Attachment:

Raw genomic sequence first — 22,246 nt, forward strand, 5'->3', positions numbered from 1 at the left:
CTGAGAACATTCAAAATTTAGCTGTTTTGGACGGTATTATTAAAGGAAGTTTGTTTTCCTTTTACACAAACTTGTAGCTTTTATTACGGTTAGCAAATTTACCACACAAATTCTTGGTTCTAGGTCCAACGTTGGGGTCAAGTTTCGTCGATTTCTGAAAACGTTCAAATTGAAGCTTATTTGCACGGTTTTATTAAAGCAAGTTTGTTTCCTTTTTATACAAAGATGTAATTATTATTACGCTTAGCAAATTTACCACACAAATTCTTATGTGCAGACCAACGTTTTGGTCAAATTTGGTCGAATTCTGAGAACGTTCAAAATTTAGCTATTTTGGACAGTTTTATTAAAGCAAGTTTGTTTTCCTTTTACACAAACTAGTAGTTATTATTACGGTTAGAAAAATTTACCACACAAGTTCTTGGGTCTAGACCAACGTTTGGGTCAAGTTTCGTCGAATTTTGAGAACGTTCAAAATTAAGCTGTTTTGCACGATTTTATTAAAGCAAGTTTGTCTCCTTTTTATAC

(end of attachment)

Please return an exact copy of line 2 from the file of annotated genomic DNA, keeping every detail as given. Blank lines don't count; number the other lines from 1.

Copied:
CTGAGAACATTCAAAATTTAGCTGTTTTGGACGGTATTATTAAAGGAAGTTTGTTTTCCTTTTACACAAACTTGTAGCTTTTATTACGGTTAGCAAATTTACCACACAAATTCTTGGTTCTAGGTCCAACGTTGGGGTCAAGTTTCGTCGATTTCTGAAAACGTTCAAATTGAAGCTTATTTGCACGGTTTTATTAAAGCAAGTTTGTTTCCTTTTTATACAAAGATGTAATTATTATTACGCTTAGCAAATTTACCACACAAATTCTTATGTGCAGACCAACGTTTTGGTCAAATTTGGTCGAATTCTGAGAACGTTCAAAATTTAGCTATTTTGGACAGTTTTATTAAAGCAAGTTTGTTTTCCTTTTACACAAACTAGTAGTTATTATTACGGTTAGAAAAATTTACCACACAAGTTCTTGGGTCTAGACCAACGTTTGGGTCAAGTTTCGTCGAATTTTGAGAACGTTCAAAATTAAGCTGTTTTGCACGATTTTATTAAAGCAAGTTTGTCTCCTTTTTATAC